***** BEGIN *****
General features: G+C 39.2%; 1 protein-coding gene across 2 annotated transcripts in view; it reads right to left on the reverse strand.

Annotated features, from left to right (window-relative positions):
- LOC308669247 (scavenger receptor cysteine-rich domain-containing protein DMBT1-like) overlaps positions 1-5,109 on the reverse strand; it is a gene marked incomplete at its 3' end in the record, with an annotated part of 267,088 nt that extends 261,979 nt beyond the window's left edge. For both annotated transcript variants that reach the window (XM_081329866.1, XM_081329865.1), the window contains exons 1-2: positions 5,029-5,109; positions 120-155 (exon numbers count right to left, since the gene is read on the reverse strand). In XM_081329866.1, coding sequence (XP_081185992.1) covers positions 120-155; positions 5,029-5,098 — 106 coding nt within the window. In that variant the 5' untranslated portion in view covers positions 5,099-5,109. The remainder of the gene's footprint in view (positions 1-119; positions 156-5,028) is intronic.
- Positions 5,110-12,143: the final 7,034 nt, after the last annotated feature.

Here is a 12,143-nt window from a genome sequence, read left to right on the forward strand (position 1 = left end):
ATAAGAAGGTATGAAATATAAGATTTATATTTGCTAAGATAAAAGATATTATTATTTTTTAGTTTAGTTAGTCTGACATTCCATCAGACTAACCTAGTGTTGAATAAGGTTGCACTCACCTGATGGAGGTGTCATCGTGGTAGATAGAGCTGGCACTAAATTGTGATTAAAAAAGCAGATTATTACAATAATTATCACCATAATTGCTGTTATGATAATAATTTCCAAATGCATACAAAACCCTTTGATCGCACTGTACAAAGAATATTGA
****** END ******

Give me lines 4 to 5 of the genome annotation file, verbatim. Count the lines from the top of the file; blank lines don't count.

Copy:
- Positions 5,110-12,143: the final 7,034 nt, after the last annotated feature.

Here is a 12,143-nt window from a genome sequence, read left to right on the forward strand (position 1 = left end):